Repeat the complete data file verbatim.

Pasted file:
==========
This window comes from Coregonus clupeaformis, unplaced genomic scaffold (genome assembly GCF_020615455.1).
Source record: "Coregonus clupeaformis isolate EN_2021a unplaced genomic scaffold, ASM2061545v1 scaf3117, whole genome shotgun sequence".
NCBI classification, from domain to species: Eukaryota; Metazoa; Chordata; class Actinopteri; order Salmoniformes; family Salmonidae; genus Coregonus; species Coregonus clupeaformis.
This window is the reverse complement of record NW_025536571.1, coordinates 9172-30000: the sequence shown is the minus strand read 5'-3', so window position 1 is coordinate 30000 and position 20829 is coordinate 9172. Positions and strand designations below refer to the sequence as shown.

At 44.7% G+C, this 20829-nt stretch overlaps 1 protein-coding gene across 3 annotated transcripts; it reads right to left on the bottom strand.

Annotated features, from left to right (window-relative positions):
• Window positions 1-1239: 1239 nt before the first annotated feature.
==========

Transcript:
This window comes from Coregonus clupeaformis, unplaced genomic scaffold (genome assembly GCF_020615455.1).
Source record: "Coregonus clupeaformis isolate EN_2021a unplaced genomic scaffold, ASM2061545v1 scaf3117, whole genome shotgun sequence".
NCBI classification, from domain to species: Eukaryota; Metazoa; Chordata; class Actinopteri; order Salmoniformes; family Salmonidae; genus Coregonus; species Coregonus clupeaformis.
This window is the reverse complement of record NW_025536571.1, coordinates 9172-30000: the sequence shown is the minus strand read 5'-3', so window position 1 is coordinate 30000 and position 20829 is coordinate 9172. Positions and strand designations below refer to the sequence as shown.

At 44.7% G+C, this 20829-nt stretch overlaps 1 protein-coding gene across 3 annotated transcripts; it reads right to left on the bottom strand.

Annotated features, from left to right (window-relative positions):
• Window positions 1-1239: 1239 nt before the first annotated feature.